The giant corporation that is Spotify has created the perfect online environment for interaction with users, media, it’s database and corresponding social networking sites.
From a user’s point of view it is good value for money (if they have premium membership), the company seems to be doing well with the technology expanding day by day, but with all these positives there must be a loss somewhere. That loss is with the artists, the issue of rates and royalties that each artist gets per song per play is much lower than you would expect. Ideally an artist’s work could be played thousands of times per day on repeat, doubly so on weekends, and with that they would easy say their revenue from their Spotify plays alone are steady and reasonable, however many artists; new and upcoming o simply just not in the top charts are stuck with the small percentage of the cake once all the hierarchy has taken their share.
The LA funk band Vulfpeck has taken it into their own hands to shake the tables.
In the article “Quiet riot on Spotify as band pays for free tour with silent album” it discusses how this manipulation of the big guys has been so successful and how it was initiated.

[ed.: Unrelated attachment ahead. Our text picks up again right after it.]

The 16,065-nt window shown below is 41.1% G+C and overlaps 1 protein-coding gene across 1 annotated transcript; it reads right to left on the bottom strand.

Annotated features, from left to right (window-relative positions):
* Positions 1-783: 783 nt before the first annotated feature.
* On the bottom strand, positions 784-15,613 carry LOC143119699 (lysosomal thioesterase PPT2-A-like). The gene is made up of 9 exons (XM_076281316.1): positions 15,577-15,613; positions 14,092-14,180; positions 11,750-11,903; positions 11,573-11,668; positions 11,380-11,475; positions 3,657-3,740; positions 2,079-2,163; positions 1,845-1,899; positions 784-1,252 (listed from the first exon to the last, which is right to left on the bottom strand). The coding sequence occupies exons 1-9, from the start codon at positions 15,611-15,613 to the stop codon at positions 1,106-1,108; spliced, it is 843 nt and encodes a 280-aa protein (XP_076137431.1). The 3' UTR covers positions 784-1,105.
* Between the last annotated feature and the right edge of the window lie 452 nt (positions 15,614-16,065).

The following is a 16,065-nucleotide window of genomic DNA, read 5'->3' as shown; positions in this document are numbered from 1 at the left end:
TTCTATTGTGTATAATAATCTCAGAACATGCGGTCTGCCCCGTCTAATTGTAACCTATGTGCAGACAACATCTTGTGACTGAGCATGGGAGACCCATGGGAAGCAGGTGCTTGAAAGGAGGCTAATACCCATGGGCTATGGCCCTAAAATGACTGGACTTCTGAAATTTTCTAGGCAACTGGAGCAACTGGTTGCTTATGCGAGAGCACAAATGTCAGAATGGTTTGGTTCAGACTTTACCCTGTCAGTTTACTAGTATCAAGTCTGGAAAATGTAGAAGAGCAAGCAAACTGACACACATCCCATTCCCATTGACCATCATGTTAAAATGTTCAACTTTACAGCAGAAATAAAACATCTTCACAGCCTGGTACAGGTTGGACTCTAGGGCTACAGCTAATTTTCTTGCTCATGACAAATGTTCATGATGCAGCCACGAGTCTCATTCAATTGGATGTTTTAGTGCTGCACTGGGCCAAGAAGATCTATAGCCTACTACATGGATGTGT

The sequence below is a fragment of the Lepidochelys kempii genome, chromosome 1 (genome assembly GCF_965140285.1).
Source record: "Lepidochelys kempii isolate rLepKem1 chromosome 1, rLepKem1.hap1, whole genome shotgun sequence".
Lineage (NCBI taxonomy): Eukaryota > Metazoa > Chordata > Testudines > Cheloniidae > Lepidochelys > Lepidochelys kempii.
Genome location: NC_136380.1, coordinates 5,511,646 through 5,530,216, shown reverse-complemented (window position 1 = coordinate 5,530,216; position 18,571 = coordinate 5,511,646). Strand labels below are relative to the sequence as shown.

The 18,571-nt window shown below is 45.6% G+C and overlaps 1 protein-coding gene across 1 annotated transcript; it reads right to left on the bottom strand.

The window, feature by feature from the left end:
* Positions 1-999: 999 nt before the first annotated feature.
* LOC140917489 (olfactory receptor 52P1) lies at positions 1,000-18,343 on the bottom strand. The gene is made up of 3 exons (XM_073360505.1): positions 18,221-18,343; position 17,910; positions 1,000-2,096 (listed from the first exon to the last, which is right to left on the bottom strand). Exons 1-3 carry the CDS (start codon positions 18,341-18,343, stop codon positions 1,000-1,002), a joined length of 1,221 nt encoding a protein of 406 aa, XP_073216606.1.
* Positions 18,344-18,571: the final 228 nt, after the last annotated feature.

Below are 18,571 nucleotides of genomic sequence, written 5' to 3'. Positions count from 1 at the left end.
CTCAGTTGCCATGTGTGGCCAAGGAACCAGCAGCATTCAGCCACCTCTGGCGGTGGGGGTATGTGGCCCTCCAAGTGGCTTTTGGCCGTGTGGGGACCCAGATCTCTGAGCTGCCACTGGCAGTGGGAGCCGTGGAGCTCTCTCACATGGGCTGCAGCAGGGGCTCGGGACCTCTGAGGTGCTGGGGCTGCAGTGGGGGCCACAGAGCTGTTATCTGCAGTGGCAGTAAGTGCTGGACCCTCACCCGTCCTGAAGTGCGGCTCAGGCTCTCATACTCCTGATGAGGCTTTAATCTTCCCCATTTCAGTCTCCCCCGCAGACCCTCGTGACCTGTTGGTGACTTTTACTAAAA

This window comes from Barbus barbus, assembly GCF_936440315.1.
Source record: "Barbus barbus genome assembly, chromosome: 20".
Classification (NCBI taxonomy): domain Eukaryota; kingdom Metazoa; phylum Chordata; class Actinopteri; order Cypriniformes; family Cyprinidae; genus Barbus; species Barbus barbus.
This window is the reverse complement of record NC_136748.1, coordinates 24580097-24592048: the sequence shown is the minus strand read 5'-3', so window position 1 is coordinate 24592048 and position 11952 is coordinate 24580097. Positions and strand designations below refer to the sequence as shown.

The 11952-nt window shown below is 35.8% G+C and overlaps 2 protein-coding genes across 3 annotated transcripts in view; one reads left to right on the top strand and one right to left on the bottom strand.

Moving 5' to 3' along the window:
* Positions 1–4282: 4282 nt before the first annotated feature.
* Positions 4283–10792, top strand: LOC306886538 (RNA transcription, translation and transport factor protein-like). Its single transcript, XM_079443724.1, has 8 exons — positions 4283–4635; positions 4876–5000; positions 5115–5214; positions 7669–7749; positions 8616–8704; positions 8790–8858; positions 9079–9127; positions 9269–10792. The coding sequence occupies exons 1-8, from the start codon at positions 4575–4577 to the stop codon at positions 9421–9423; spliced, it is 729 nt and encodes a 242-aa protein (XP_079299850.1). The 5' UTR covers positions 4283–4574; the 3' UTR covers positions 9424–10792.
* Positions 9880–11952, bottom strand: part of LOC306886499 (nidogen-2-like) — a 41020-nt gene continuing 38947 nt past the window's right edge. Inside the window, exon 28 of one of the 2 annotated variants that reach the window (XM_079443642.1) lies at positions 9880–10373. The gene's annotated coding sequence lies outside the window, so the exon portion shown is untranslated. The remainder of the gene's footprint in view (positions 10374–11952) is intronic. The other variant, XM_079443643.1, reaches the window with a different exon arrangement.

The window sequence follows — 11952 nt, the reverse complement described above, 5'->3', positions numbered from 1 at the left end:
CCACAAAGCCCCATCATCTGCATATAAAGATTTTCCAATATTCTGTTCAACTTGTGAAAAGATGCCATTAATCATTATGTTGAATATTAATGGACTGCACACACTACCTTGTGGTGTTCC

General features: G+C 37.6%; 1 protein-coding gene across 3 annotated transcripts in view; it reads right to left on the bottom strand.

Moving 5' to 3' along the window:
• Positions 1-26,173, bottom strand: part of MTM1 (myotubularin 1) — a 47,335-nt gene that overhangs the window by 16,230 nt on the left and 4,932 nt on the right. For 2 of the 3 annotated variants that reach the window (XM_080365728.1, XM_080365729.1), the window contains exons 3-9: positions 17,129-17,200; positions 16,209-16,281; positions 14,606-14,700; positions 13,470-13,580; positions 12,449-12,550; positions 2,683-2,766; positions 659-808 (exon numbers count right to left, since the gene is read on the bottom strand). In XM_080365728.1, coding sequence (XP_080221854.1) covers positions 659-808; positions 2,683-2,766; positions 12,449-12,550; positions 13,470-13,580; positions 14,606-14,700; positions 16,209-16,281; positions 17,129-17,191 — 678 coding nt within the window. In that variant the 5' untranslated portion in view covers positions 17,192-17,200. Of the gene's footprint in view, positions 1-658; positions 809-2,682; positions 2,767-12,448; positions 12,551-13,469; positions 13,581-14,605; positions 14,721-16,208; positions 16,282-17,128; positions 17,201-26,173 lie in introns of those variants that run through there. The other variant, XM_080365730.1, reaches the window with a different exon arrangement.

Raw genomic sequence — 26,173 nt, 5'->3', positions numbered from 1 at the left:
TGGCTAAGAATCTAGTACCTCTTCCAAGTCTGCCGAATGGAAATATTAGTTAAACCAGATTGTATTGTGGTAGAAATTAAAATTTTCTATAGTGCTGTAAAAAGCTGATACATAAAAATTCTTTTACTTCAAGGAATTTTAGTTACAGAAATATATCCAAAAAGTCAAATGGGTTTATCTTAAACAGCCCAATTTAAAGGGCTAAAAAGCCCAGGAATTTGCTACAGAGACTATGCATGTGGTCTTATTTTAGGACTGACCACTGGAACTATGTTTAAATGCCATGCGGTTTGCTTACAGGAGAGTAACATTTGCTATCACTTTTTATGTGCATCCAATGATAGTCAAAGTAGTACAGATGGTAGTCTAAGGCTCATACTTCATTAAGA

Through the help of their fans Vulfpeck introduced their 4th album Sleepify with is composed entirely of silence. Their fans and users of Spotify play and repeat the 10, 30 second tracks through the night. The band estimates that they earn 0.5 cents per play per song. This stunt will attempt to raise money for a free tour they will hopefully be hosting this Autumn(US). So far it has been estimated that they will earn roughly $4 per night, hijacking Spotify’s seemingly manipulable-resistant system.
The band has made jokes about the album asking fans to not shuffle the silent album. Stating “Please don’t ‘shuffle’ sleepify,”. “I know this might come off snobbish, but we spent a lot of time on track order.” Vulfpeck also announced, “Z is a single. The following tracks (Zz, Zzz, Zzzz … etc) are remixes of Z.” ( Vulfpeck in CNet, Trenholm, 2014)
Spotify representative calls this album a stunt and states”We prefer Vulfpeck’s earlier albums. Sleepify seems derivative of John Cage’s work,”referring to John Cage’s infamous silent work 4′33″ of1952. (Spotify representative in CNet, Trenholm, 2014)
Trenholm, R. 2014, “Quiet riot on Spotify as band pays for free tour with silent album” CNet Online, accessed 02/04/2014 http://www.cnet.com/news/quiet-riot-on-spotify-as-band-pays-for-free-tour-with-silent-album/